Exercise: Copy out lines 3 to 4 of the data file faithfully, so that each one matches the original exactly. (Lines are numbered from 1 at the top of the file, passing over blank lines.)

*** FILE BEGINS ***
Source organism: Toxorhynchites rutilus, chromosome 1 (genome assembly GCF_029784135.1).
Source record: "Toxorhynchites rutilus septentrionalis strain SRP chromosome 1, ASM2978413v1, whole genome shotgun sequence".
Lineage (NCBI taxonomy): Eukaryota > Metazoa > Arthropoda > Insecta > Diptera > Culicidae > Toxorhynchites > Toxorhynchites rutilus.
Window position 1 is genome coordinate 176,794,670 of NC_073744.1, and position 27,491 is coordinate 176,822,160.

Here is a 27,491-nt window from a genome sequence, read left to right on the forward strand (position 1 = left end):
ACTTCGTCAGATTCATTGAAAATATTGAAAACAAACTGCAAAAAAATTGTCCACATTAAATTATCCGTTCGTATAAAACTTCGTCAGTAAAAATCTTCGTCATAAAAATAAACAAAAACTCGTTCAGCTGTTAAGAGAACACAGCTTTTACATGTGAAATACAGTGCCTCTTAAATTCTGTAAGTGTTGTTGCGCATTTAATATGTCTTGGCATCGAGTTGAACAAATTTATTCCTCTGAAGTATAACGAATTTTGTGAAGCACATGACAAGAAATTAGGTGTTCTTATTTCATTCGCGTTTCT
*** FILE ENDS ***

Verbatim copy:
Lineage (NCBI taxonomy): Eukaryota > Metazoa > Arthropoda > Insecta > Diptera > Culicidae > Toxorhynchites > Toxorhynchites rutilus.
Window position 1 is genome coordinate 176,794,670 of NC_073744.1, and position 27,491 is coordinate 176,822,160.